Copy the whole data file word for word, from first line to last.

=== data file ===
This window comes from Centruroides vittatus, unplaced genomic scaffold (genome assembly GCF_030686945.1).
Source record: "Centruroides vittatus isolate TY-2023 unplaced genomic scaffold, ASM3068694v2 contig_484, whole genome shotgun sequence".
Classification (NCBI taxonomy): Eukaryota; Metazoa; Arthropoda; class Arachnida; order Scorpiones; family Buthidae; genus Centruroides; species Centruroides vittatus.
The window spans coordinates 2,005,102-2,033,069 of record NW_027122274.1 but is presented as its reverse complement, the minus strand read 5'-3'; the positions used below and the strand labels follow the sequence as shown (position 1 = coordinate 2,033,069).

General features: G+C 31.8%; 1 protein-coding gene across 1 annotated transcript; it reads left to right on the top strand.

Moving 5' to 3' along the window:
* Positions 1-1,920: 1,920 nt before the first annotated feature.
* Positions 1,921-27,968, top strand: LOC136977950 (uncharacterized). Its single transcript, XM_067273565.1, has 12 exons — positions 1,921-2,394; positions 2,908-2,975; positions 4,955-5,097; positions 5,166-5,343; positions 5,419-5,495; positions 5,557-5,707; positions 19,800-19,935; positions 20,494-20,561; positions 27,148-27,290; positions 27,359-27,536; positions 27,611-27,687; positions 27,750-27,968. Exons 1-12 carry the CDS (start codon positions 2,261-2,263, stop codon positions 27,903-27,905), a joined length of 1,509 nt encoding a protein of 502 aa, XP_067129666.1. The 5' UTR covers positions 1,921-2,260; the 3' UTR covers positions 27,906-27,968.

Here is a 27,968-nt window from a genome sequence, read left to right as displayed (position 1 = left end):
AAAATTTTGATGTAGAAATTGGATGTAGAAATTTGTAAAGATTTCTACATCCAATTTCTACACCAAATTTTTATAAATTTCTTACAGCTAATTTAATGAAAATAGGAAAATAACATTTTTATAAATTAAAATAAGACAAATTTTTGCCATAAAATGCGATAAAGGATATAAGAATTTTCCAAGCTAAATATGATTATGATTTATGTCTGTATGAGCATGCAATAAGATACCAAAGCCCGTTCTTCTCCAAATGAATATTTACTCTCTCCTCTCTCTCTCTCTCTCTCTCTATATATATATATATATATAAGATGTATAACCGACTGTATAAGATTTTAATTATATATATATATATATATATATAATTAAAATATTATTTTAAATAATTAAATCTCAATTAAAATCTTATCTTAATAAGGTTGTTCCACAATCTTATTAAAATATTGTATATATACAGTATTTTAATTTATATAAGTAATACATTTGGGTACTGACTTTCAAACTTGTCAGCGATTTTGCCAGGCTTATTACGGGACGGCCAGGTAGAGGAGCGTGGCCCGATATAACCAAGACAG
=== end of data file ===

This window comes from Centruroides vittatus, unplaced genomic scaffold (genome assembly GCF_030686945.1).
Source record: "Centruroides vittatus isolate TY-2023 unplaced genomic scaffold, ASM3068694v2 contig_484, whole genome shotgun sequence".
Classification (NCBI taxonomy): Eukaryota; Metazoa; Arthropoda; class Arachnida; order Scorpiones; family Buthidae; genus Centruroides; species Centruroides vittatus.
The window spans coordinates 2,005,102-2,033,069 of record NW_027122274.1 but is presented as its reverse complement, the minus strand read 5'-3'; the positions used below and the strand labels follow the sequence as shown (position 1 = coordinate 2,033,069).

General features: G+C 31.8%; 1 protein-coding gene across 1 annotated transcript; it reads left to right on the top strand.

Moving 5' to 3' along the window:
* Positions 1-1,920: 1,920 nt before the first annotated feature.
* Positions 1,921-27,968, top strand: LOC136977950 (uncharacterized). Its single transcript, XM_067273565.1, has 12 exons — positions 1,921-2,394; positions 2,908-2,975; positions 4,955-5,097; positions 5,166-5,343; positions 5,419-5,495; positions 5,557-5,707; positions 19,800-19,935; positions 20,494-20,561; positions 27,148-27,290; positions 27,359-27,536; positions 27,611-27,687; positions 27,750-27,968. Exons 1-12 carry the CDS (start codon positions 2,261-2,263, stop codon positions 27,903-27,905), a joined length of 1,509 nt encoding a protein of 502 aa, XP_067129666.1. The 5' UTR covers positions 1,921-2,260; the 3' UTR covers positions 27,906-27,968.

Here is a 27,968-nt window from a genome sequence, read left to right as displayed (position 1 = left end):
AAAATTTTGATGTAGAAATTGGATGTAGAAATTTGTAAAGATTTCTACATCCAATTTCTACACCAAATTTTTATAAATTTCTTACAGCTAATTTAATGAAAATAGGAAAATAACATTTTTATAAATTAAAATAAGACAAATTTTTGCCATAAAATGCGATAAAGGATATAAGAATTTTCCAAGCTAAATATGATTATGATTTATGTCTGTATGAGCATGCAATAAGATACCAAAGCCCGTTCTTCTCCAAATGAATATTTACTCTCTCCTCTCTCTCTCTCTCTCTCTCTATATATATATATATATATAAGATGTATAACCGACTGTATAAGATTTTAATTATATATATATATATATATATATAATTAAAATATTATTTTAAATAATTAAATCTCAATTAAAATCTTATCTTAATAAGGTTGTTCCACAATCTTATTAAAATATTGTATATATACAGTATTTTAATTTATATAAGTAATACATTTGGGTACTGACTTTCAAACTTGTCAGCGATTTTGCCAGGCTTATTACGGGACGGCCAGGTAGAGGAGCGTGGCCCGATATAACCAAGACAG